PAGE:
What did it get right? What did it get wrong?
Asking those questions is one of the great joys of watching retro science-fiction films. Plenty of iconic sci-fi movies of decades past have taken it upon themselves to envision what our future might look like, and being alive in 2021 means that audiences are getting to see just how accurate or inaccurate some of those films were in predicting life in the 21st century.
That’s not entirely the case with Things to Come. While this 1936 sci-fi classic starts its story in the year 1940, the film goes on to depict nearly 100 years of turbulence, struggle, and human progress before coming to a close in 2036. In other words, we’ve already gotten to see how most of the “tomorrow” depicted in Things to Come actually went, but there’s still a part of the film’s futuristic vision that has yet to be proven wrong.
An underrated British sci-fi production, Things to Come is available to stream now on Amazon Prime. Here’s why it’s worth seeking out.
Things to Come opens on Christmas Day in 1940. After spending its first few minutes introducing some of its central characters, the film quickly throws them — and the surrounding world — into total chaos. A second world war breaks out early on in the film and, as Things to Come meticulously depicts, this conflict goes on for decades and decades. Eventually, in a chilling parallel to George Orwell’s 1984, the film catches up with a world that has been at war so long its citizens have forgotten why they started fighting in the first place.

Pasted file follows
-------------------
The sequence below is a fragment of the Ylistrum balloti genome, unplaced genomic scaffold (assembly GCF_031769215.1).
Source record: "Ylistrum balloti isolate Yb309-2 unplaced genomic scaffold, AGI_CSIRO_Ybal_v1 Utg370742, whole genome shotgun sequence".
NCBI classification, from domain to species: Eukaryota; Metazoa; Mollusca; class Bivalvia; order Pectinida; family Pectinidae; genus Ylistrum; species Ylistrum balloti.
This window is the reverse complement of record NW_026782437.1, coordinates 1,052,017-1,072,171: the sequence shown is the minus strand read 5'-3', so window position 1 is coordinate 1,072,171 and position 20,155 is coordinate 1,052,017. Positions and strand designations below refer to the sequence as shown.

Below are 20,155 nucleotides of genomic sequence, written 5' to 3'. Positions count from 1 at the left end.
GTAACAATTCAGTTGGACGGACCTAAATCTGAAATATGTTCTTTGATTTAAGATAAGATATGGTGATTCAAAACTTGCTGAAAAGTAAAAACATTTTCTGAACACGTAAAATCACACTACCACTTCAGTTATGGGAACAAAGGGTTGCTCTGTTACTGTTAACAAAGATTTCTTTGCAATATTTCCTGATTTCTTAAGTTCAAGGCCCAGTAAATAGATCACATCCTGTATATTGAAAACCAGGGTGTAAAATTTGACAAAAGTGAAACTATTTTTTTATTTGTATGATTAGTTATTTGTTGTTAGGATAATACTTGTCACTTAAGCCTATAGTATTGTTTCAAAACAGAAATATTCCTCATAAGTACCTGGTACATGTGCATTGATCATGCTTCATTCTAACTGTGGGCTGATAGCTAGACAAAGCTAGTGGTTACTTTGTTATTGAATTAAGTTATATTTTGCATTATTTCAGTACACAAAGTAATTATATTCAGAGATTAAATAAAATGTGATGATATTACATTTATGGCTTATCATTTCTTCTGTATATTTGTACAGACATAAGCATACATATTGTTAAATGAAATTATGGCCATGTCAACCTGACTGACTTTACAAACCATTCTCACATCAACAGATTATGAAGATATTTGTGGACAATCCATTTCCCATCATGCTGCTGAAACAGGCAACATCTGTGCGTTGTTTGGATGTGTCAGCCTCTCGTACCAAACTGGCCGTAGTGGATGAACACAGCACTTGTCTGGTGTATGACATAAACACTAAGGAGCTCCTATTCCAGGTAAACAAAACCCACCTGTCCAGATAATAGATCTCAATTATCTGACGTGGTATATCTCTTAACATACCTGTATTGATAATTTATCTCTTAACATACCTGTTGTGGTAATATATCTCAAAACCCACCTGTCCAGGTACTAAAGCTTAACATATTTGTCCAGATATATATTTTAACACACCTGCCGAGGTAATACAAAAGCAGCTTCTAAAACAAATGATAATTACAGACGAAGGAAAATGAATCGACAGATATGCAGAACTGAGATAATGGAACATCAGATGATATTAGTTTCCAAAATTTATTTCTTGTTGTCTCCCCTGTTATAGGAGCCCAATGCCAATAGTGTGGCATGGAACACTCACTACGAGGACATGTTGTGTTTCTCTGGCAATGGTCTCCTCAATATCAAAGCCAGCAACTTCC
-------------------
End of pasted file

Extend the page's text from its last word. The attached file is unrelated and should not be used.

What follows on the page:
Through this wartime section, Things to Come takes the time to not only critique and highlight the barbarity and absurdity of war, but also to warn of fascistic movements and leaders that in real life eventually did come to power at various points throughout the 20th century. The film envisions a world in which all modern governments have collapsed and humanity has wholly embraced tribalism. It’s a vision of life on Earth that, in 2021, is hard to shake.
However, unlike other dystopian sci-fi classics, Things to Come doesn’t end with humanity in ruin. Instead, the film sees civilization saved (for the most part) through unity and moral leadership in a manner that’s not only surprising but genuinely moving. The film’s closing act then shifts its focus from the terrors of war to issues of societal progress and technological advancement.
It’s an unexpected tonal and thematic transition, but one that allows Things to Come to end by addressing even more of the philosophical issues that have been at the center of modern society for decades now.
Written by sci-fi icon H.G. Wells and directed by William Cameron Menzies, Things to Come was made in 1936 — two years before the start of World War II.
Despite the timing of its release, the film was not only able to predict the arrival of a second global conflict but also capture something truthful about the ongoing, ambiguous, unending military conflicts that have plagued humanity since. To top things off, the film’s explorations of technology and its ever-evolving relationship with humanity feel just as important to contemplate now as they did back in 1936 — if not more so.
All of this is to say that, if you’re asking how much H.G. Wells got right about humanity’s future when he wrote Things to Come, that answer is complicated. He got a lot wrong, but there’s more truth to Things to Come than is comfortable to contemplate. It’s one of the most prescient and philosophically rich sci-fi films ever made, deserving of the kind of renewed appreciation that, thankfully, its presence on streaming services may finally be able to provide.
If you haven’t yet seen it, there’s no better time to turn on Things to Come than right now.
Things to Come is available to stream now on Amazon Prime.